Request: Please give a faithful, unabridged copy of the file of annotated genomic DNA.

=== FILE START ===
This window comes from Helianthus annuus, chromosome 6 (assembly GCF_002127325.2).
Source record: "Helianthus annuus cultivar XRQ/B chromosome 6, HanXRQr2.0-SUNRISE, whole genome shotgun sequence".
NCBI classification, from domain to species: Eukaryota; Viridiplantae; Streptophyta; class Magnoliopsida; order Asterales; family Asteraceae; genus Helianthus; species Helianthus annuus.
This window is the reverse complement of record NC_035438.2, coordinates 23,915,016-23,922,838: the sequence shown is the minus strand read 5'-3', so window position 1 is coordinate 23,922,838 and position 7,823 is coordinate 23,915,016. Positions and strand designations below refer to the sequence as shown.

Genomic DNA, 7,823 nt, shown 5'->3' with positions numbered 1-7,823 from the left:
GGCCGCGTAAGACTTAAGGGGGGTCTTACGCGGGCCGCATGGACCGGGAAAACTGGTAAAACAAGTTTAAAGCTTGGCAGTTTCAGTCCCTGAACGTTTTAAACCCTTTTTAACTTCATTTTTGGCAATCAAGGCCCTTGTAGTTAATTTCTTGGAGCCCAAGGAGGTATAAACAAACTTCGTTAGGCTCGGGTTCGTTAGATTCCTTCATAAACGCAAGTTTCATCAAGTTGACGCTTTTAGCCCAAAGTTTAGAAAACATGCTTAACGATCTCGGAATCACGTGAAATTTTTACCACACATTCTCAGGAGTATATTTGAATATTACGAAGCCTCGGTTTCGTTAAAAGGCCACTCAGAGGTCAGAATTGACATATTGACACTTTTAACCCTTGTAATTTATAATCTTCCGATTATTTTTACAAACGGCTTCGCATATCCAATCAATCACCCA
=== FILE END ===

This window comes from Helianthus annuus, chromosome 6 (assembly GCF_002127325.2).
Source record: "Helianthus annuus cultivar XRQ/B chromosome 6, HanXRQr2.0-SUNRISE, whole genome shotgun sequence".
NCBI classification, from domain to species: Eukaryota; Viridiplantae; Streptophyta; class Magnoliopsida; order Asterales; family Asteraceae; genus Helianthus; species Helianthus annuus.
This window is the reverse complement of record NC_035438.2, coordinates 23,915,016-23,922,838: the sequence shown is the minus strand read 5'-3', so window position 1 is coordinate 23,922,838 and position 7,823 is coordinate 23,915,016. Positions and strand designations below refer to the sequence as shown.

Genomic DNA, 7,823 nt, shown 5'->3' with positions numbered 1-7,823 from the left:
GGCCGCGTAAGACTTAAGGGGGGTCTTACGCGGGCCGCATGGACCGGGAAAACTGGTAAAACAAGTTTAAAGCTTGGCAGTTTCAGTCCCTGAACGTTTTAAACCCTTTTTAACTTCATTTTTGGCAATCAAGGCCCTTGTAGTTAATTTCTTGGAGCCCAAGGAGGTATAAACAAACTTCGTTAGGCTCGGGTTCGTTAGATTCCTTCATAAACGCAAGTTTCATCAAGTTGACGCTTTTAGCCCAAAGTTTAGAAAACATGCTTAACGATCTCGGAATCACGTGAAATTTTTACCACACATTCTCAGGAGTATATTTGAATATTACGAAGCCTCGGTTTCGTTAAAAGGCCACTCAGAGGTCAGAATTGACATATTGACACTTTTAACCCTTGTAATTTATAATCTTCCGATTATTTTTACAAACGGCTTCGCATATCCAATCAATCACCCA